South Sudan: Largest Class of Loreto Girls to Graduate Since Independence
Loreto Girls Secondary School in Rumbek, South Sudan, recently graduated 29 girls, believed to be the largest class of girls to graduate in South Sudan since the country gained independence in 2011.
In 2014, the United Nations (UN) lauded the school for graduating 23 girls, the first time 23 girls had graduated at once from a single secondary school in South Sudan.
Over one thousand people, among them donors of the school; representatives of the traditional leaders and state government; members of the clergy and the religious of Rumbek Diocese all gathered to witness the continuation of the school’s achievement of graduating more and more South Sudanese girls.
The well-attended event, which started with the celebration of the Holy Eucharist, was marked by cultural song and dance from various South Sudanese ethnic groups and speeches.
“To my sisters (graduating classmates): Go forward and show the world what you can do. To those who are not graduating today, do not lose hope. To our parents: Let us stay in school, let us go to University,” said Josephine Nyanajong who spoke on behalf of her colleagues.
“Our donors and all Loreto partners, you are rarely seen, but your impact is great,” Nyanajong continued in her speech and added, “I can assure you that your effort is not being wasted.”
The theme of the graduation was: I am Transformed; I seek to Transform
Loreto school principal, Sr. Orla Treacy of the Loreto Sisters, expressed her joy saying, “We are proud of what you have achieved today, and to be part of these last years with you.”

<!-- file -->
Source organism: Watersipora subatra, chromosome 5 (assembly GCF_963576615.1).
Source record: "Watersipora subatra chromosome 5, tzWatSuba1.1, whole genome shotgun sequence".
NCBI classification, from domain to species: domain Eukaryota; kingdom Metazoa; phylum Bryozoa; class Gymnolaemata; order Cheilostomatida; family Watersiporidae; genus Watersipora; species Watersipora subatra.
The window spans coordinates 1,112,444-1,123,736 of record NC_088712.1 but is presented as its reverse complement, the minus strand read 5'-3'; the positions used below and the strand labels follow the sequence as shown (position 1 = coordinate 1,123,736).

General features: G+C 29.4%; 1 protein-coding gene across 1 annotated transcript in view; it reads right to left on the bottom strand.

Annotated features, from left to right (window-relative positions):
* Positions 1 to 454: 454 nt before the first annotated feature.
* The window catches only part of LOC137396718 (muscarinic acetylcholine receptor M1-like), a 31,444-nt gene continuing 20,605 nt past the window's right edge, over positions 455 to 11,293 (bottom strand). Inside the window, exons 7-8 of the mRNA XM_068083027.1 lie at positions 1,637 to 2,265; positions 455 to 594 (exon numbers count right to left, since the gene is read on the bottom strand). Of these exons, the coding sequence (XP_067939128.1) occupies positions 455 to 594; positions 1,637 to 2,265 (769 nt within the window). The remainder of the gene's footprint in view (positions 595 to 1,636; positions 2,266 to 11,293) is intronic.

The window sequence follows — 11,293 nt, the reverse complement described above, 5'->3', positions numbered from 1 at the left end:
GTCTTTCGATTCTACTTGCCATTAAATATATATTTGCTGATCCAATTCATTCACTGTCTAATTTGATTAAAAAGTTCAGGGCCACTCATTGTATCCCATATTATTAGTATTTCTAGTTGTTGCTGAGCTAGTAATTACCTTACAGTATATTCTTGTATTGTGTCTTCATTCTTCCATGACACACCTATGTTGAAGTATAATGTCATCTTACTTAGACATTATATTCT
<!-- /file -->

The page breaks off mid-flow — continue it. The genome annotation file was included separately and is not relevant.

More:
Sr. Treacy told the graduating class, “Remember Mary Ward’s words: ‘Women in time will do great things.’ Today you are those women.”
Mary Ward founded the religious congregation of nuns better known as the Loreto Sisters in 1609.
With most schools in South Sudan experiencing as high as 71 percent dropout rate of girls, Loreto School in Rumbek diocese recorded a dropout rate of only 2.9 percent in the year 2016.
The local Chief, Mangar Manyeil Dhal saw the graduating students as future leaders of South Sudan.
In his address to the graduating students, the Chief said, “Education is something important. Graduates, (you) have shown a great example to the rest of the students who are coming after you. The first person to know the importance of education is you, yourself, then the society will learn from you. (These Loreto) graduates will become leaders of South Sudan.”
Parents present at the gruduation ceremony acknowledged, with gratitude, the efforts of the school administration in providing education to their daughters.